It’s not every day of the week that eleven new string quartets are premiered. But that’s what the Borealis String Quartet did in CMC BC’s Murray Adaskin Salon on Friday, June 9, for a young audience packed into our small, intimate new performance space. The works they performed were remarkable for their variety and originality of voice, coming from composers ranging in age from twelve to their mid-thirties, and notable for their diversity.
The eleven short new string quartets they composed are Tango by Thomas Beckman; Brother by Daniel Majer; Water Dances by Angela So; Nocturne by Simon Rasmussen; Magical Thinking by Duncan Maunders; When the Moon is in the Sky by Qinglin Bruce Bai; Julia’s Lullaby by Brian Wong; Introspection by Konstantin Klimov; Garibaldi Sketches by Christine Hudson; Dark Night of the Soul by Eliot Doyle; and Renaissance Dances, Set 1 by Stefan Hintersteininger. (For a detailed programme and notes, please click the link below:)
The Jean Coulthard String Quartet Readings (named after BC Legacy Composer Jean Coulthard and in tribute to the Vancouver Symphony Orchestra’s groundbreaking annual Jean Coulthard Readings) are designed to offer emerging composers the invaluable opportunity of hearing their pieces read, rehearsed and performed by a professional string quartet. The program’s unique format, launched in cooperation with Kwantlen Polytechnic University, makes it possible for composers to revise and refine works in close collaboration with the Borealis String Quartet and a Composer-Mentor over the course of several weeks. The Composer-Mentor for this year’s seminar was Farshid Samandari, and the program and concert were both free thanks to a generous grant from the Deux Mille Foundation.
There is something fundamental to the very nature of music contained within our concept of using a string quartet as the medium for these readings. It was the Greeks, specifically Pythagoras, who first tried to understand why some sounds when combined seemed more ‘harmonious’ than others. He found that when the lengths of vibrating strings are ratios of integers (e.g. 2 to 3, 3 to 4), the tones produced will be harmonious, and the smaller the integers the more harmonious the sound.
Creating music for string quartet, therefore, connects us back to the very beginnings of our understanding of what music, and what harmony, is. In writing for string quartet, composers are writing for sixteen vibrating strings of constantly varying lengths, according to scientific principles first codified by Pathagoras in the 6th Century BC, more than 2200 years ago.
We also know that western polyphony evolved out of Gregorian Chant sometime in the 9th Century:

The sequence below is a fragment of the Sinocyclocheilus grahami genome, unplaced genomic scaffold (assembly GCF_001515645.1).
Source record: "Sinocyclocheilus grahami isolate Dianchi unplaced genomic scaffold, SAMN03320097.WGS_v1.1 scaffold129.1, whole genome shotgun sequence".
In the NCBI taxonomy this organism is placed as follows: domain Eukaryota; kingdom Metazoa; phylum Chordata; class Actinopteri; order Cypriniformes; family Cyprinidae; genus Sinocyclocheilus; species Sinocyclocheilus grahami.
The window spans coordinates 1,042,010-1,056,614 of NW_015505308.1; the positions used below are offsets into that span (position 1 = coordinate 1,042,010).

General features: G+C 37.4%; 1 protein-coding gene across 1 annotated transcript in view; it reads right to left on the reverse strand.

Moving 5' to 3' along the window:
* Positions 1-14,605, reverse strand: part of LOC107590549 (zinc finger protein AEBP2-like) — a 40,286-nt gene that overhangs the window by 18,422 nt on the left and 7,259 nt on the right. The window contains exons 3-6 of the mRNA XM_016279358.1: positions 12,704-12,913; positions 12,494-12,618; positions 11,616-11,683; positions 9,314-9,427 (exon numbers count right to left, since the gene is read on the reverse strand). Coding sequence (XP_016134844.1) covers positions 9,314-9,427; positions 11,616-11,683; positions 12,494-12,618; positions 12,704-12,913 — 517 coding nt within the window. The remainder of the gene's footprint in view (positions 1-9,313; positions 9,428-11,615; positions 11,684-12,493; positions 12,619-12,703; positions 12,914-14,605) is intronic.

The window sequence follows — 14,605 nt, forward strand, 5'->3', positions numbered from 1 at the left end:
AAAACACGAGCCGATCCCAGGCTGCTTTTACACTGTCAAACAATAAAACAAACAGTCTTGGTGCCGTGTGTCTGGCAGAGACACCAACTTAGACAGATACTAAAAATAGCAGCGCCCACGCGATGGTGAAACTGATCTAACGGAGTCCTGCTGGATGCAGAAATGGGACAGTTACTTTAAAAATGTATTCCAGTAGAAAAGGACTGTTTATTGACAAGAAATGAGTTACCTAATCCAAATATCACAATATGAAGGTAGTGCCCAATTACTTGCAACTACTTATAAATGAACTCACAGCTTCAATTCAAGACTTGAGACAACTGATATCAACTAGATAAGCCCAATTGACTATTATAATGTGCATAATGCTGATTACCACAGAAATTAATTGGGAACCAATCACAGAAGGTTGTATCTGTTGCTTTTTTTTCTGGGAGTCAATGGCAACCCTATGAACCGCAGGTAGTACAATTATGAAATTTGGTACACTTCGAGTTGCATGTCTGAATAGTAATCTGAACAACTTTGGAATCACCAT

By the eleventh century, descants, or elaborations, were being sung above a cantus firmus, the protracted notes of a plainchant melody. Those who sustained the prolonged notes were called ‘holders’ or tenors, while those who sang the descant part ‘against’ them were called contratenors. The contratenors often sang the ‘high’ part, eventually called the altus , and, later, those who sang a part intertwining with the altos were named–predictably–contraltos. Eventually these parts were surrounded by two outer contrapuntal voices, appropriately named sopranus (above) and bassus (below).
(Lawrence: Antiquity to 1590)
When composers write for four independent voices ranging from high to low, therefore, they are in fact revisiting the foundations of polyphony itself.
I would go further. That beyond this exploration of the underlying principals and foundational elements of music, by writing for stringed instruments composers may actually be tapping into the fundamental nature of reality itself. String theory suggests that the fundamental particles or building blocks of matter are strings of different types and lengths vibrating at different frequencies, which express themselves as different types of particles.
The official String Theory Website states that “musical notes created by guitar could be said to be excitation modes of a string under tension. In string theory, the elementary particles we observe in particle accelerators could be thought of as the “musical notes” or excitation modes of elementary strings.”
Kudos, then, to the eleven composers who have created such original, beautiful, evocative, and remarkable works of art using nothing more than sixteen vibrating strings. In doing so they have participated in many hundreds of years of western musical development, and touched the fundamental nature of reality itself. No small accomplishment!